A buyer who signed up for an as new 48’ Princess cruiser after inspecting it at a marina refused to pay the purchase price because “a friend had told her she paid too much for the vessel”.
In September 2016 Cheng Shu made contact with Motor Yacht Sales Australia in response to an advertisement on boatsales.com.au. The listed price for the boat was $1.635 mil.
After inspecting the 48-foot Princess Open Sports Yacht V48 model with his mother Jian Cheng at the Rose Bay marina, Shu called the broker to say she wanted to go ahead with the buy and to arrange a time to inspect the vessel again and for his mother to complete the contract.
Negotiations ensued and on 1 October Jian signed a written offer at $1.18 mil on MSYA’s standard form contract into which the broker had inserted handwritten special conditions concerning delivery, included accessories etc.
She paid a deposit of $20k by EFT with the balance due by 7 October.
That evening, broker Damien Johnson called Shu to inform him the offer had been accepted and to congratulate his family on the buy.
The following day, MYSA’s owner Neil Sutton motored the V48 Vessel to the family’s waterfront mansion at Woolwich where he boarded Jian and her husband – the chairman of a very large mainland China company – and several of their guests, for a harbour tour.
Out of the blue on 5 October Jian, Shu and his friend Rock arrived at the marina telling Johnson that if a further discount was not offered, they would terminate the deal during the “cooling off period”.
Johnson explained there was no cooling-off period and he could not offer any further discount. He demanded settlement on the due date.
But when that date arrived, Shu told Johnson by phone that his mother wanted to cancel the contract.
MYSA sold the vessel to mitigate its loss in January 2017 for $1.2 mil – by $600k in cash and by trade of a 39 foot Princess independently valued at $600k – generating a notional resale surplus of $20k.
The traded vessel was eventually offloaded with a resale price loss of $125k. When it sued Jian, MYSA included all the associated expenses ie maintenance, mooring fees, holding costs and sale costs to bring the total claim up to $425k.
Jian defended the inevitable lawsuit by alleging the sale of the yacht was contingent upon it being able to fit within the mooring at her Woolwich mansion which she claimed it was unable to do; and because – she claimed – the written contract had not been countersigned by both MYSA signatories before her offer to buy it had been withdrawn.
When the matter came before Justice Anthony Payne in the Supreme Court of New South Wales he concluded that there was no oral discussion or written term of the contract concerning the vessel “fitting into” her dock at Woolwich and that the story had been fabricated by Shu – whose evidence was “deliberately false” – and Jian.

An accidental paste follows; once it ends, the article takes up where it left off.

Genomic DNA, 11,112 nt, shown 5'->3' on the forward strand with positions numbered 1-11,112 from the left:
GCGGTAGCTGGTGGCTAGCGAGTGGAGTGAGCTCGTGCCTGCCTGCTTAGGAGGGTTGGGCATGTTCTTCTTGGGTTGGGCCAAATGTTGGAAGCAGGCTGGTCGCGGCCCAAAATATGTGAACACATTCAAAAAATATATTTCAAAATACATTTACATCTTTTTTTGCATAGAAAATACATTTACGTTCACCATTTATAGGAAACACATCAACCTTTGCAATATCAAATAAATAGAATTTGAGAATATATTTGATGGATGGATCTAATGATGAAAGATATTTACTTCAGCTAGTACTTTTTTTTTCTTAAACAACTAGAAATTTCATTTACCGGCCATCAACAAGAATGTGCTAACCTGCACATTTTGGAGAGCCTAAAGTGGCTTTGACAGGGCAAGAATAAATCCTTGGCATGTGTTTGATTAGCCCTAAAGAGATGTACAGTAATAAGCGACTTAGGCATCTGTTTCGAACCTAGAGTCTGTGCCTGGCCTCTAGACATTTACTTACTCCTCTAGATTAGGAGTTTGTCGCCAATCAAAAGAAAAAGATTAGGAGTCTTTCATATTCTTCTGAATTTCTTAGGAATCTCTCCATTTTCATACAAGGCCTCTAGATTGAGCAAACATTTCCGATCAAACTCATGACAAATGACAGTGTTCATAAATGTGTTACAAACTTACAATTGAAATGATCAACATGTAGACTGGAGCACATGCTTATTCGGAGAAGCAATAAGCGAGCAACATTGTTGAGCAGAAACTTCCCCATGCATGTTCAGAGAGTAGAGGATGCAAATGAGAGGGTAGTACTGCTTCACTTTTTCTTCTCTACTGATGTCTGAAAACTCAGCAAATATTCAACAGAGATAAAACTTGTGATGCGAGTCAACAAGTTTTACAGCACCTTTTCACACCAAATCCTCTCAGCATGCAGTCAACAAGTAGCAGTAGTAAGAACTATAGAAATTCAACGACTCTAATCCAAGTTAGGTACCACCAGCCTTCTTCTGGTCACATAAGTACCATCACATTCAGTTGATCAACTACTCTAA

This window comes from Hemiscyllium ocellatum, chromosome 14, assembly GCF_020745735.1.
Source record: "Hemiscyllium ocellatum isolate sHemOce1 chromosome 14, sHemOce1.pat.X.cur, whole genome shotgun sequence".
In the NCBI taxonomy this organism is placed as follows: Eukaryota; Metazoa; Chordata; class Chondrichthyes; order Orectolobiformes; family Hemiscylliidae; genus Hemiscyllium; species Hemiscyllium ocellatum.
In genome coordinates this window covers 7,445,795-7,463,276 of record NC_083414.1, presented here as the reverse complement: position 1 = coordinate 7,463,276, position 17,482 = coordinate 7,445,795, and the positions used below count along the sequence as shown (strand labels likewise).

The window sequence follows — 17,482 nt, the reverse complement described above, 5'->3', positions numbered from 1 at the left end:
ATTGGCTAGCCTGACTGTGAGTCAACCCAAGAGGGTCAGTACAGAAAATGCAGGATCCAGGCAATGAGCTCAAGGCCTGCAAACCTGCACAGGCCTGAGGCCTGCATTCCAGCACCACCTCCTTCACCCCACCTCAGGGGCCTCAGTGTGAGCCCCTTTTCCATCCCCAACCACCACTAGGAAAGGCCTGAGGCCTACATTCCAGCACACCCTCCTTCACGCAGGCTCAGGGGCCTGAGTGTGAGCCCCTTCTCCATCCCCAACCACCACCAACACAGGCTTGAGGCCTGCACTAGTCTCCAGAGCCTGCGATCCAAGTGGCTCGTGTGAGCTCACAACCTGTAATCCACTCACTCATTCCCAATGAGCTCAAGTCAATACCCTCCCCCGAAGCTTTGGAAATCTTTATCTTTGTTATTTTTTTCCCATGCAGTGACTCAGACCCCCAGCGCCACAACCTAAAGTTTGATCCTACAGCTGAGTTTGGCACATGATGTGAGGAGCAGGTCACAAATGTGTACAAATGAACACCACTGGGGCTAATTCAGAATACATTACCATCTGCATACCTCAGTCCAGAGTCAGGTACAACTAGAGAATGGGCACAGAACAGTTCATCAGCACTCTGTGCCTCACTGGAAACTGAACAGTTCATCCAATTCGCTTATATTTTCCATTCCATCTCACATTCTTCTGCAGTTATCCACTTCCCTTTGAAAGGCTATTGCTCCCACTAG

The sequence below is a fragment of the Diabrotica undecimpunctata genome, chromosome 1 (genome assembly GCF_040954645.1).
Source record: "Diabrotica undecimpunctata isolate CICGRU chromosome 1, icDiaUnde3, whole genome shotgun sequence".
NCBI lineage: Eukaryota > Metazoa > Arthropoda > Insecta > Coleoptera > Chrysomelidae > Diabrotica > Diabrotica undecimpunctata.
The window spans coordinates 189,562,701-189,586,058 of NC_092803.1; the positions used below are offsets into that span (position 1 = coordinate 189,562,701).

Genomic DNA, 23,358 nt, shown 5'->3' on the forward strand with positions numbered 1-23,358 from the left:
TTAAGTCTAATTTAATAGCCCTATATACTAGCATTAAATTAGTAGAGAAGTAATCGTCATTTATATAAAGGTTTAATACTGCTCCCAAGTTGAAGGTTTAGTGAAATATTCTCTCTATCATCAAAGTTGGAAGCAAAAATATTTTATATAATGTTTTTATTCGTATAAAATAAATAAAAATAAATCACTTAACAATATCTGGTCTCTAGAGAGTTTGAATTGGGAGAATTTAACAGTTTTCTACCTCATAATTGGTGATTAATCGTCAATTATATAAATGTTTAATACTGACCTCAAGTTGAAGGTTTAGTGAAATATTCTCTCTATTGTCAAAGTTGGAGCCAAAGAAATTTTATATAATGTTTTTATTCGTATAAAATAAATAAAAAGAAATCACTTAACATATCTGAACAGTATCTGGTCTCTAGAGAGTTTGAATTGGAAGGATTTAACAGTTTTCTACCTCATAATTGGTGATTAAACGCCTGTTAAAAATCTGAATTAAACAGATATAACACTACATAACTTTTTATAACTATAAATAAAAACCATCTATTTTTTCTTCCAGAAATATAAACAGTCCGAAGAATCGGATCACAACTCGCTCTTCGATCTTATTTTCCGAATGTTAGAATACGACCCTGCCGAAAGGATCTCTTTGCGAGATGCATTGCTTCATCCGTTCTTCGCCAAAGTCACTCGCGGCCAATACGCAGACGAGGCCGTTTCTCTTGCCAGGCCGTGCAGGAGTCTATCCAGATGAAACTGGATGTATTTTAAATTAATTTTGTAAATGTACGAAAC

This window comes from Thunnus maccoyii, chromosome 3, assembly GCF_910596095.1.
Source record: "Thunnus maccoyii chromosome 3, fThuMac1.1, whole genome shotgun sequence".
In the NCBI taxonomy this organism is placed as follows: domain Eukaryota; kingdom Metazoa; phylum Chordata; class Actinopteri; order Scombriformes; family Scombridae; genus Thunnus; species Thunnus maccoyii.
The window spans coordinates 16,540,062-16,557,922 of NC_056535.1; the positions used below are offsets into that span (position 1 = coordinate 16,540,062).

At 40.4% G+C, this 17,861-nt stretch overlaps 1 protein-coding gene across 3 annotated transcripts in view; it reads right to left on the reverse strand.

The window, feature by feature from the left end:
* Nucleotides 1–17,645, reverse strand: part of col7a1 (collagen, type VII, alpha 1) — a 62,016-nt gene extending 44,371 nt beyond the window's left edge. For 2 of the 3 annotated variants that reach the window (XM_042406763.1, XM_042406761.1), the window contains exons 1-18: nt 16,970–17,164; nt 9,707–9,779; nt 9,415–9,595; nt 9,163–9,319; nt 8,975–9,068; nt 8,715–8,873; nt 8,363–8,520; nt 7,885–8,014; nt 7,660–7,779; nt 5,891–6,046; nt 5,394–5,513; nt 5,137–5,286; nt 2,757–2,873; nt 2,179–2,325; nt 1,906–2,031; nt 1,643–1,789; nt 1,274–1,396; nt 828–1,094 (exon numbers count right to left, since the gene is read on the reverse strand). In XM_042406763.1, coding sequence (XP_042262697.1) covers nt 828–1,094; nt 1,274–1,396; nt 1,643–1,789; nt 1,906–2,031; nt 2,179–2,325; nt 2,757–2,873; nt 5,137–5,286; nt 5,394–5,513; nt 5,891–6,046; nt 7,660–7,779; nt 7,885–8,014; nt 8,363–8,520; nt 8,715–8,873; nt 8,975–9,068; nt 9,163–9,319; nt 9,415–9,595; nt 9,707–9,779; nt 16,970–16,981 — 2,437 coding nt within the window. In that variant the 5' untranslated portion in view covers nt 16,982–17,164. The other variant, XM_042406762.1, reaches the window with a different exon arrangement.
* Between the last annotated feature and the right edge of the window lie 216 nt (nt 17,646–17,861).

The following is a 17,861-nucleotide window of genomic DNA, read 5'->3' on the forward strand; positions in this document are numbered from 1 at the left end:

He also found “the boat fitted easily into the dock” and noted that the vessel was not permitted to be moored there by reason of the terms of Ms Cheng’s lease of the dock from the NSW Roads and Maritime Services Department.
Adverse credit findings were also made against Rock for “tailoring his evidence to suit”.
Johnson (“vague and unimpressive”) and Sutton (“reconstruction” and “obfuscation”) received a lesser admonishment from the judge who rejected their evidence about the date on which they had signed the written contract. Ultimately this was of no consequence as His Honour found that the one signatory who had signed on the earlier date had implied authority to do so and to bind the company from that time.
The judge rejected MYSA’s submission that the losses on the traded 39’ vessel arose out of the failed sale to Jian – even though they resulted from a genuine attempt to mitigate its loss – as they were too remote.
He assessed damages at $103k including $39k for expenses incurred prior to its resale in relation to berthing, maintenance, repair, advertising, detailing, crewing, fuel and insurance. The remaining $63k was the brokerage on the re-sale.
From this were deducted the $20k deposit and the $20k resale ‘profit’ to arrive at the net loss for which judgment was granted namely, $63k.
Although MYSA failed to recover a substantial part of the damages it claimed, Justice Payne observed that the “case was made much more complicated than it needed to be by the conduct of Ms Cheng” who was just one of three discredited witness in the plaintiff’s line up. For that reason she was ordered to pay all of MYSA’s legal costs of the dispute and the four day trial.
Motor Yacht Sales Australia Pty Ltd t/as The Boutique Boat Company v Cheng –  NSWSC 1141 Payne J, 10 September 2021 Read case